We’ve been back at Waitakere Hospital twice this week……not in an ambulance this time (if you peek into that ambulance in the photo above – taken in January – you’ll see our Grandpa lying in agony completely incapacitated and at that stage for no known reason)

This week’s hospital visits have been so encouraging – his bone graft is taking, his rods are all straight, his kidneys are accepting the four months (so far) of antibiotics (but there’s at least another 3 months to go), and best of all his CRP levels (those are the protein levels that indicate inflammation) are down to 2 (normal is 5 or less – when he was in that ambulance they were over 200!!)

Grandpa is walking 300 metres at a time now. This may not sound like much, but when I consider the effort that has brought him this far, I will be inspired when the going gets tough in my 100km. I’ll remember his tenacity, determination, insistence, perseverance, sheer pig-headedness and the grace that has brought him back from the brink of death.


4 days to go

Weather forecast for Taupo for Saturday is pretty dismal…..in fact, it looks like there’s going to be so much rain all week that even if the weekend does dawn fine there will be residual mud anyway……on the other hand, all that volcanic pumice might suck the water away.

We’ll find out soon enough!

12 days to go

Each day of this last week the little voice in my head made one very convincing argument as to why I should NOT walk. I was quick to listen. Sunday’s voice was less easily ignored (it was Rob’s!)
So out I toddled into that approaching storm. Quite the adventure it was too……up on Glengarry Ridge right next to me, a sheet of roofing was lifted off a carport. The eucalyptus trees in Parr’s Park were bending (a bit). And best of all, I witnessed a guy playing his guitar. Nothing spectacular about that in and of itself, but when you consider he was also driving a car at the same time, it was quite some feat.
Made me wonder what things I missed during the week!
Also made me remember some of the special moments of my training over the past few months.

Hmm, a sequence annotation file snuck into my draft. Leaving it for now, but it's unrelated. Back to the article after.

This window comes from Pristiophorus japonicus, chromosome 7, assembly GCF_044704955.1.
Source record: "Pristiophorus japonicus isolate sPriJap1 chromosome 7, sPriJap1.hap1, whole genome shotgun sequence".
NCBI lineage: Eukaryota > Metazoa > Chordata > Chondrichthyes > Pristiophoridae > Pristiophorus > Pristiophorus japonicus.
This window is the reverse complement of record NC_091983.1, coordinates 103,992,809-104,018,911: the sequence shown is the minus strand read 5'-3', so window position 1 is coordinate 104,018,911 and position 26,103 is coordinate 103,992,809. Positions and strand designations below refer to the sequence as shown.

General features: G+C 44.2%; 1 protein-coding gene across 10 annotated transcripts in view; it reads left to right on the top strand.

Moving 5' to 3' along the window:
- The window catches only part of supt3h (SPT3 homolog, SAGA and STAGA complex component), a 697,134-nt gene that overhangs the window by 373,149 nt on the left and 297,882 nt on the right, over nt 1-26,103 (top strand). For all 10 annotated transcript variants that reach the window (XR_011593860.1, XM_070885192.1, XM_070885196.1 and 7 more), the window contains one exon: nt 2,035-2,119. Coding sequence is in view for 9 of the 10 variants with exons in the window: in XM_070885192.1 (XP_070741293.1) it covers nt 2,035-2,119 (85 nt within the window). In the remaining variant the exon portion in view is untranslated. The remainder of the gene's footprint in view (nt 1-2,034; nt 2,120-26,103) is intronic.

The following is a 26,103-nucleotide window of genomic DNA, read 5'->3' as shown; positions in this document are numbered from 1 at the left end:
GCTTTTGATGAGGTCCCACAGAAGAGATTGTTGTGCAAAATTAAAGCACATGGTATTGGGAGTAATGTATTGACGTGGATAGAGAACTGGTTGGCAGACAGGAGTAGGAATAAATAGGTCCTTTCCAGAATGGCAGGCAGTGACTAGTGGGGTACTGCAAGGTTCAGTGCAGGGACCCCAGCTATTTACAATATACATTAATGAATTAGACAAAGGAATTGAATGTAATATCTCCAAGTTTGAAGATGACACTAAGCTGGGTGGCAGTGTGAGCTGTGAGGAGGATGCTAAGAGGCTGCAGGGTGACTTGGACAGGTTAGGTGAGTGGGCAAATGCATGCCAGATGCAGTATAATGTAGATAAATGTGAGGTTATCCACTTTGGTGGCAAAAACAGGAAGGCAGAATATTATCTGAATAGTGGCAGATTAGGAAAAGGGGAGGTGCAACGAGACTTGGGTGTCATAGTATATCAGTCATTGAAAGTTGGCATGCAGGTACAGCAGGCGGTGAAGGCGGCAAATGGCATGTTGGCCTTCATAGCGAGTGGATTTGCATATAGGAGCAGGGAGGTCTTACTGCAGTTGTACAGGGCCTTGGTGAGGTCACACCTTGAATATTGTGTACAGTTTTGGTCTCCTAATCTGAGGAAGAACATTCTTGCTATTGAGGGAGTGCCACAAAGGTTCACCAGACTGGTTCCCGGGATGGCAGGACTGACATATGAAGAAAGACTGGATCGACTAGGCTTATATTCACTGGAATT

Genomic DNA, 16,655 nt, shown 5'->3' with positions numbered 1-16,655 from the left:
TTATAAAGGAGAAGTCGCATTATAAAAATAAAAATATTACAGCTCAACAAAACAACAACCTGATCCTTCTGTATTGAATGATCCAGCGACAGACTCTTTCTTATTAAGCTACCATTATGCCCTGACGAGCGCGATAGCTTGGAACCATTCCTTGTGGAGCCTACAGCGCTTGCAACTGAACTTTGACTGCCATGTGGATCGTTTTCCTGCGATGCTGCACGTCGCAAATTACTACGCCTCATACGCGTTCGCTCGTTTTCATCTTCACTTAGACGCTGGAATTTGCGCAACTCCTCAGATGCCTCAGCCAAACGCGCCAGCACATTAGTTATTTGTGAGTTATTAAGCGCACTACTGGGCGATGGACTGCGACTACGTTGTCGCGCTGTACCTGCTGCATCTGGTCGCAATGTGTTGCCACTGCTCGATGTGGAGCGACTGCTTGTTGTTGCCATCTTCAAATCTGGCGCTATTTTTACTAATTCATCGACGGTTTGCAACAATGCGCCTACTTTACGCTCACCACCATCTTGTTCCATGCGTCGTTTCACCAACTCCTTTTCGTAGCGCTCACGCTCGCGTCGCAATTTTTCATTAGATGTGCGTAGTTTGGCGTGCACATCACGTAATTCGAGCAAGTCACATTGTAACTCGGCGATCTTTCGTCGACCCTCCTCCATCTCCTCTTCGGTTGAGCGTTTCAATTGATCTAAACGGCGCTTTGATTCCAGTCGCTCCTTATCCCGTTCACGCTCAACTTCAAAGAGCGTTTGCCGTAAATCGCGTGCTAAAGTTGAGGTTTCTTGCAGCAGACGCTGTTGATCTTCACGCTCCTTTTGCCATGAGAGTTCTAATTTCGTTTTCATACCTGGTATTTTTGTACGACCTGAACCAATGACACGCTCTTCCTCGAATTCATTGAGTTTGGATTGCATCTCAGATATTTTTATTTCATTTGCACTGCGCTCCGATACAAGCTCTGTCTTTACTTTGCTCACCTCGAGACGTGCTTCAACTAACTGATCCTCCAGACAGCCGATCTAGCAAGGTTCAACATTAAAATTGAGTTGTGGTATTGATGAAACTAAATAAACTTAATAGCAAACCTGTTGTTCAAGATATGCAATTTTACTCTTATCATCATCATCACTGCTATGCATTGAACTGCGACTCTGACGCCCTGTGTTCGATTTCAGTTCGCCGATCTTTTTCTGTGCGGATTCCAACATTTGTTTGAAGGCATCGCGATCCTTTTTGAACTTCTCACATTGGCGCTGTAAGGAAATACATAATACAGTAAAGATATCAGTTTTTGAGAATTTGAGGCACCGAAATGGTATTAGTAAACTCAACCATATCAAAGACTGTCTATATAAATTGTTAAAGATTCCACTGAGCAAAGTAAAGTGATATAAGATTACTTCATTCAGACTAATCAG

Every single time I’ve been out walking someone I know has honked or waved – it’s great to feel connected to community.
One time when I was asking for directions in the pouring rain the guy had his own question: “Is this what you do on a rainy Saturday morning?” He even offered to give me a taxi fare home and suggested I make a strong cup of coffee. I’m not sure if he thought the 100km goal or the rainy training was worse.
The following week near that same spot another guy stopped his van and asked if I was training to go to Nepal – all based on the fact that he had seen me walking with a backpack two weeks’ running!
The best stopping vehicle contained the lady who pulled over and offered me a ride. Needless to say, I had to decline.
However, I was not always so nobly intentioned. There was the time when I tried to convince one of the other team members to hitch a ride – while we did end up talking to a couple at the Cascades (who, by the way, were about to go in the very direction we were, but in their car, and who WOULD have given us a lift), we did not succumb. At least, not to unauthorised modes of transport. The Other Team Member may have succumbed to a momentary lapse of pride. This couple was raving about how they had just walked 13 km and Other Team Member whipped out his tracking device and nonchalantly read the display – at that stage well over 30km and we still had another ten or so to go!
Then there was the young girl who ran up behind me and gave me a bit of a fright. She was barefoot and asked if I had a phone. When I answered in the affirmative and asked if she would like me to phone someone for her she looked most disappointed. She’d been hoping to sell me hers so that she could catch a bus home with the money. I didn’t have any cash on me and was still 5km from home myself, but explained that if she could wait an hour I would happily come back in my car and drop her home. She declined my offer and I’ve since wondered if I should have offered her the pair of sandals I was carrying in my backpack.